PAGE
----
District attorney candidates air views in debates


During the cocktail and dinner prelude to one of the last scheduled debates between the two hopefuls for Los Angeles County district attorney, candidate Alan Jackson, in search of a glass of red wine for his wife, approached his opponent, Jackie Lacey, to ask for the bottle on the table in front of her.

As Jackson took the bottle, Lacey made a simple request: “Drink up.”

No such luck for Lacey. The debate Wednesday — and another the following evening — were fairly staid and sober affairs. About the only off-script moment was Jackson’s account of the wine incident, which got a chuckle out of the audience at the packed banquet hall of the Casa Italiana Cultural Center in Chinatown.

For the most part, the candidates remained civil and on point at the pair of debates, one hosted by the Italian American Lawyers Assn. and the other by the county prosecutors’ union, as each laid out their case.


Lacey, who serves as chief deputy to Dist. Atty. Steve Cooley, portrayed herself as the candidate with the experience to lead the office of 1,000 prosecutors. Jackson, assistant head deputy in the office’s major crimes division, pointed to his track record as a front-line prosecutor in touch with new technologies and what it takes to prosecute a “modern case.”

The milder tone stood in contrast to a debate last month in which the two traded barbs, with Jackson painting Lacey as an out-of-touch bureaucrat and Lacey calling her opponent “naïve.”

The candidates fielded questions on topics ranging from office politics to their positions on medical marijuana dispensaries — both said they would continue to prosecute the clinics even if voters overturn the city of Los Angeles’ dispensary ban — and a ballot measure that would scale back California’s tough three-strikes law. Lacey supports the measure, Proposition 36, which is backed by Cooley, and Jackson opposes it.

The Los Angeles County district attorney’s office policy is to forgo seeking the 25-years-to-life sentence allowed under three strikes in most cases unless the third crime is violent or serious. Jackson said he supported that policy and would continue it if elected, but that rolling back the law would take away prosecutors’ discretion for lesser crimes in special cases. Lacey said she believes Proposition 36 would “restore the original intent of three strikes.”

The district attorney hopefuls sought to convince voters that they would be able to guide the office through challenges brought by realignment — in which some criminals serve their sentences in county jails rather than in state prisons — and court closures driven by budget cuts.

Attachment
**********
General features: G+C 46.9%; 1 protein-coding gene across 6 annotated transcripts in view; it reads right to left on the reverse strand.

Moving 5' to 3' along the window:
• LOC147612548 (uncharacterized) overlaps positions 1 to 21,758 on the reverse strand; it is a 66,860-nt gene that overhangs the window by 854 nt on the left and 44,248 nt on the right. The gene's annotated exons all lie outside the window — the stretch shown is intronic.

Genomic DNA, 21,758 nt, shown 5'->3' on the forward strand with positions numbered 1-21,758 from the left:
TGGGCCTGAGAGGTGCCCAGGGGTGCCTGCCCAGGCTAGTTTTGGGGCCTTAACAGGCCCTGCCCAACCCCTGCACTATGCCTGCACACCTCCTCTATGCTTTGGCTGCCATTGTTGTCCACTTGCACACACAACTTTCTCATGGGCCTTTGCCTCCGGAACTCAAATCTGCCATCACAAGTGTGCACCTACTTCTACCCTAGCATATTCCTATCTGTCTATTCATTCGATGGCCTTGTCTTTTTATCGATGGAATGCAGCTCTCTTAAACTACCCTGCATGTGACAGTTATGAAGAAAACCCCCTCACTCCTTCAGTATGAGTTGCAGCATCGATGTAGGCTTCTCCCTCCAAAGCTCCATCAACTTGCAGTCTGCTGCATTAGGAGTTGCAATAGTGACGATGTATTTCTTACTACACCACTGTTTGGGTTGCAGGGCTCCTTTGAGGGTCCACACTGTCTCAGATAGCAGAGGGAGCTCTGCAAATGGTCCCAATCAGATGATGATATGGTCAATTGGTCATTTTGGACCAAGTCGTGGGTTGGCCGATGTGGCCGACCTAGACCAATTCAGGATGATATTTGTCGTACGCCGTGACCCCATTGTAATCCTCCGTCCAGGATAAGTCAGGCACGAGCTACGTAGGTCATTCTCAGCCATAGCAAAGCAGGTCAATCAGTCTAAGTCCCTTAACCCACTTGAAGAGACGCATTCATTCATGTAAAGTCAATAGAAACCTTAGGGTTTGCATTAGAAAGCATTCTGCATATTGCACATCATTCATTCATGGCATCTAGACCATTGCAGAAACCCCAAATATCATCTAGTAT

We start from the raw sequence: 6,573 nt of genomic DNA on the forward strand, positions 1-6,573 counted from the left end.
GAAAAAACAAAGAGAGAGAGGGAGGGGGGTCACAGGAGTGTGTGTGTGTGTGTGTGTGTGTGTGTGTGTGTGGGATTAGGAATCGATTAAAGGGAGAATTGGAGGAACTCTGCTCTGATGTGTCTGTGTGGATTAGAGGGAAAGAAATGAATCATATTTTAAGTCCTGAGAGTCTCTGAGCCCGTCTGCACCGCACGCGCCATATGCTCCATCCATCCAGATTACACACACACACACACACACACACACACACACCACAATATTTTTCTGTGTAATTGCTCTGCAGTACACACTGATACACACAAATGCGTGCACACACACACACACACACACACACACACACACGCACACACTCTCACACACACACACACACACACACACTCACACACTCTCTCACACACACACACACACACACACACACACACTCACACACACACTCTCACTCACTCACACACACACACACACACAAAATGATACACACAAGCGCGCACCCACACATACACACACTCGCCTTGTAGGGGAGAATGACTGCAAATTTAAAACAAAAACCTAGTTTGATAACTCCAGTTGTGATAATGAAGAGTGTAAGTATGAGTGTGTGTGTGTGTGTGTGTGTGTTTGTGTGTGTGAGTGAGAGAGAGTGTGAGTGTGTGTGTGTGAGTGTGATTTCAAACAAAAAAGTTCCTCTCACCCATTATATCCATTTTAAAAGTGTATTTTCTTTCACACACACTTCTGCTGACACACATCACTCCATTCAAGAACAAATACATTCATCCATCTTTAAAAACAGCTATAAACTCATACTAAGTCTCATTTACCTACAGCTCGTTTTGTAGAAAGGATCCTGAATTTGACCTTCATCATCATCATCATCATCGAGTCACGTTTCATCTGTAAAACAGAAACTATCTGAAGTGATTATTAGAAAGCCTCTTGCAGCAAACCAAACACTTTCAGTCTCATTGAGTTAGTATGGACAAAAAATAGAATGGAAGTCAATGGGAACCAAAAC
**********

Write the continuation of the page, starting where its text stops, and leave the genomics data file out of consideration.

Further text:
Both promised to push efficiencies in prosecutors’ use of court time and said they would support expansion of alternative sentencing to relieve the burden on county jails. But they came down on opposite sides of Proposition 30, a measure on the November ballot that would temporarily increase the sales tax and income taxes on high earners. The added revenue would go in part to fund the expenses brought to counties by realignment.


Lacey said she reluctantly supported the measure. Jackson opposed it, saying California’s taxes are already too high. Instead, he said the state should look at a significant restructuring to save costs. Jackson has also proposed that counties could ship some prisoners to states with more open beds and earlier this year sponsored a bill that would allow them to do so.

At Thursday’s debate, the two candidates made their pitches to the Assn. of Deputy District Attorneys, which endorsed another candidate, Deputy Dist. Atty. Danette Meyers, in the primary, and has yet to make an endorsement in the current race.

Jackson promised the union that he would push the county Board of Supervisors for a pay raise for prosecutors and would fix technical issues that prevent them from accessing work email on their cellphones. Lacey said she would fight any attempts to scrap pensions in favor of a 401(k) plan.

When asked during the debate to say what her biggest disagreement with Cooley had been, Lacey declined to give specifics.

“We have had disagreements,” she said. But she added, “You disagree in private, but when you go out there, you go out and support the elected official.”

In response to the same question, Jackson criticized Cooley’s often-contentious relationship with the union, including a very public spat with former union President Steve Ipsen, who is suing Cooley over alleged anti-union activities.


Association President Donna McClay said the union would decide its endorsement by a vote of its 919 members, a process that may take several weeks.